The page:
Day one: Coming home

I was in for a small surprise upon entering the airport. I already know that Toronto Pearson International Airport is really big. For the past few years, it seems like they are always reconstructing that place, which doesn’t always make it too appealing to look at. Frankly speaking, it always appears as if this city is under construction! As I often overhear, Toronto has two seasons: the construction season which begins from April/May to November. And that’s basically where the winter season unofficially begins. So it is often quite annoying on the highways especially. Although it is a very beautiful city, sometimes the view can be convoluted with large cranes instead of the beautiful skyscrapers. I’m just saying. I mean residents like myself know that if construction doesn’t happen, our beautiful city will go to shreds and nobody wants that.

What I noticed as I walked through customs was the large quantities of computers. These are replacing actual officers! Citizens (only citizens) are directed to use these computers to process ourselves. We simply walk up to one of these computer and instructions are printed in bold letters for you to follow. Pictures are used to demonstrate how passports need to be placed so that they can be scanned. When the computer reads who you are, it asks for your declaration form. Again with pictures, it describes where these forms need to be placed. If you are successful, the form is then copied and returned to you. Wow! Technology at it’s best. I then proceed to an actual officer who takes the form. At this point, you are sent on your way to claim your bags, but as for me. I was carrying food – mangoes to be specific. So I had to join another line. Five minutes later, I meet upon another officer. A smile would have been nice, but needless to say I didn’t pay for it so I shouldn’t expect it. A demanding hand expects me to place the form directly in her hand at her request. These custom officers are really annoying me and why should the goal be to intimidate? The arm returns a stamped form to me and I take it and leave, without so much as a thank you. I felt it wasn’t deserve, more so because a “you’re welcome” would not have come afterwards. I suppose it’s natural everywhere to accept coldness at the borders or airports.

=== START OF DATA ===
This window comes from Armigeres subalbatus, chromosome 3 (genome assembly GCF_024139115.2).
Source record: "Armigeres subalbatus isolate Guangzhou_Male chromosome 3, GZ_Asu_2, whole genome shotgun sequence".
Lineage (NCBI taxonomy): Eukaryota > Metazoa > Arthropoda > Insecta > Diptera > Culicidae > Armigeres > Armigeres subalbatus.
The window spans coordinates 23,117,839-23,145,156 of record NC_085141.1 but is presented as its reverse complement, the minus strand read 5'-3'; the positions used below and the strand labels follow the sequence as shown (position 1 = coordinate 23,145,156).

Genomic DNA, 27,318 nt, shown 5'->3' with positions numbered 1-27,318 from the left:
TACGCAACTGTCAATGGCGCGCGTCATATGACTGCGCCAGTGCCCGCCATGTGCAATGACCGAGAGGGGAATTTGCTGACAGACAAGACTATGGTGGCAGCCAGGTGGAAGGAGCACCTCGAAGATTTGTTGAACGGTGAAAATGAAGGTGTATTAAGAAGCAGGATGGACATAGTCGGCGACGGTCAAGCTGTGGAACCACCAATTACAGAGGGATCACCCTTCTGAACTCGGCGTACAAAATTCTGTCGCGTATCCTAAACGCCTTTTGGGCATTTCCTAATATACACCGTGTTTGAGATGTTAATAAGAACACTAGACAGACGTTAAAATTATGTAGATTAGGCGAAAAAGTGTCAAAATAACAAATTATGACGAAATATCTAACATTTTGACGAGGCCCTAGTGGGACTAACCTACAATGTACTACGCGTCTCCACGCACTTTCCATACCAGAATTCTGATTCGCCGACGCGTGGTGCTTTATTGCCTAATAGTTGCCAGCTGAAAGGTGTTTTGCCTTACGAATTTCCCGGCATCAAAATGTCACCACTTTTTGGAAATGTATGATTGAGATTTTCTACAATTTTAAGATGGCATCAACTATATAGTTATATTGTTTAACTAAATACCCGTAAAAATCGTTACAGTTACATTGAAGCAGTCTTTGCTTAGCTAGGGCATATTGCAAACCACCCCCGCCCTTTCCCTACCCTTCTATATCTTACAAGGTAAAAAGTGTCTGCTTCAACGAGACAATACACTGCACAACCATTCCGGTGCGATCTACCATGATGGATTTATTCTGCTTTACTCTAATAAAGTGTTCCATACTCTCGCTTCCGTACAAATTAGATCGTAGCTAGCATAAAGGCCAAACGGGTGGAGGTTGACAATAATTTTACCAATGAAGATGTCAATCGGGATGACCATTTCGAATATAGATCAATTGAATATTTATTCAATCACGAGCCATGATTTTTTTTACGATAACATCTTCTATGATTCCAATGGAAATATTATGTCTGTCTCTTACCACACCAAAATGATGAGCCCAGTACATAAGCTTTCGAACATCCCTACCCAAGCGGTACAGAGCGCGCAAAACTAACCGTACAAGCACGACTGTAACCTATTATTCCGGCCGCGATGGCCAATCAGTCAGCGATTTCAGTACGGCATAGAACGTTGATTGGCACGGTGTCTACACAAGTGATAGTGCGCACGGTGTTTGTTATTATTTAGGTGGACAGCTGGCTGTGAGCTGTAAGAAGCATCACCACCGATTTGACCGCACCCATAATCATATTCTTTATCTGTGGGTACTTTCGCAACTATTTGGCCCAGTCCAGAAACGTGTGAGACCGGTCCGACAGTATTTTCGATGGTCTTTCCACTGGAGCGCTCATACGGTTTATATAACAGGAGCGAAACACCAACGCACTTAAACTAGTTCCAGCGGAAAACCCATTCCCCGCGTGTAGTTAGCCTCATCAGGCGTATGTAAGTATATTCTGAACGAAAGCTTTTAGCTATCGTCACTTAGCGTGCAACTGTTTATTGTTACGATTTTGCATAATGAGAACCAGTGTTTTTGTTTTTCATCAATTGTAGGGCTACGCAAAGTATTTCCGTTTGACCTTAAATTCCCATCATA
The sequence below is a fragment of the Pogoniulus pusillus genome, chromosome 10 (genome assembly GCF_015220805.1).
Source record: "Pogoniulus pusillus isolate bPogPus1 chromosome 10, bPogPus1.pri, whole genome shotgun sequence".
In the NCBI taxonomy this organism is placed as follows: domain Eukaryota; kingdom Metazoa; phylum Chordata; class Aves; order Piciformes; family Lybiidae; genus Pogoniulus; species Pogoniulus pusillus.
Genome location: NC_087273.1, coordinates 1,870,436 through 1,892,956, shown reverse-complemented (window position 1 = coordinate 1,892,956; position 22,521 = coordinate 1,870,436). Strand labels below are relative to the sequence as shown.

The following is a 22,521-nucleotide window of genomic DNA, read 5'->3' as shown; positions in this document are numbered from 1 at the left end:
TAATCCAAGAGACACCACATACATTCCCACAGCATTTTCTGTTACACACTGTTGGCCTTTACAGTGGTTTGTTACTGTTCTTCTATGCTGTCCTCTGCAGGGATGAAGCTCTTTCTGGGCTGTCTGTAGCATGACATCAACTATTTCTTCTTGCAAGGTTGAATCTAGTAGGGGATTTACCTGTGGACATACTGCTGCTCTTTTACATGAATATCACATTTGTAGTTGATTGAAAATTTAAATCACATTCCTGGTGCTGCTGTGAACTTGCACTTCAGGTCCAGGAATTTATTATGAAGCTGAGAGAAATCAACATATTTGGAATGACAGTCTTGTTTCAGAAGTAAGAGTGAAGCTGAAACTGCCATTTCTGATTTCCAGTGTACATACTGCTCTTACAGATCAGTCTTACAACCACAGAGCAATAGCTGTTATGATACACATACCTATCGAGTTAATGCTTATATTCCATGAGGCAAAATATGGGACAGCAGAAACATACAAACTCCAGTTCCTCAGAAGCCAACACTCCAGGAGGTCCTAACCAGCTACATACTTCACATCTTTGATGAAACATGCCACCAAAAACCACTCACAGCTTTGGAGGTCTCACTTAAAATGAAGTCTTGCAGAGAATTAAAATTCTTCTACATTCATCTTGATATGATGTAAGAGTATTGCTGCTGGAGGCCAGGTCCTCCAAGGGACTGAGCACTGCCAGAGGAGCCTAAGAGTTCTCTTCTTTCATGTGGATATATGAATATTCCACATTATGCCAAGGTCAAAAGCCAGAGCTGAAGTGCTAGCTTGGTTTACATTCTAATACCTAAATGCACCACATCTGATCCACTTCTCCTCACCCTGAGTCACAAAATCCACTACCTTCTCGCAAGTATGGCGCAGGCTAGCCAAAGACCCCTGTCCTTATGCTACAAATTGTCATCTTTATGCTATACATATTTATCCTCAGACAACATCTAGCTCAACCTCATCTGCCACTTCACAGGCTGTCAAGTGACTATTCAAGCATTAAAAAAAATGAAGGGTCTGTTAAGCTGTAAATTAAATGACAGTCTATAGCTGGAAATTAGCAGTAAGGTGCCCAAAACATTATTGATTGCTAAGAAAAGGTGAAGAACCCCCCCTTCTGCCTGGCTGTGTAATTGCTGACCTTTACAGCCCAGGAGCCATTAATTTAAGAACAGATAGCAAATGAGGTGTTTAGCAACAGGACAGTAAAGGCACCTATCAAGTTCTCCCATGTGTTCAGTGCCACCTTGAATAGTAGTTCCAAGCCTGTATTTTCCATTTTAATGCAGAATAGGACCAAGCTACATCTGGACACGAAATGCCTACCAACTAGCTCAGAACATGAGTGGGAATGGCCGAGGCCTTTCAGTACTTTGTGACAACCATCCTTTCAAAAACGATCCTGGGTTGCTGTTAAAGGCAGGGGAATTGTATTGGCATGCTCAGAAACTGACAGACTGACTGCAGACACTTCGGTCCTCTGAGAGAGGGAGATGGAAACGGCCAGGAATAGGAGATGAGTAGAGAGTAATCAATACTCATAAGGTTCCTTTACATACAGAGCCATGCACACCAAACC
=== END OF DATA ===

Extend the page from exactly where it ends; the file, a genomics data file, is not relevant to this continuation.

The bags did not arrive yet, so I took the time to contact my ride from the airport and listened to messages. I also used this time to take a bathroom break. Upon my return, suitcases were floating on the conveyor belt ready to be removed. I saw mine the moment it popped out and I let it float towards me. In no time, I arrived at the doors to exit the airport. “I wonder what the weather is like” I heard someone say. I hadn’t gotten that far to think about Canada’s temperature at this point. I was still caught up with “hot thoughts” about my journey to Jamaica. I spot my friend ready to pull over at the gate number I told her- #34. Yes, the gates are numbered so no one will be confused at this large airport. But as I was proceeding and waving my hand to get her attention I noticed an officer wearing his neon vest directing her to keep going, as not to park and block traffic. But when she pointed me out, he allowed her to park and moved unto flagging down other drivers for parking and waiting. “What a job!” My friend came out to help me place my luggage in the trunk of the car and in no time we were leaving the airport. When I think about it, I don’t recall seeing any construction going on. Maybe it hasn’t started yet?

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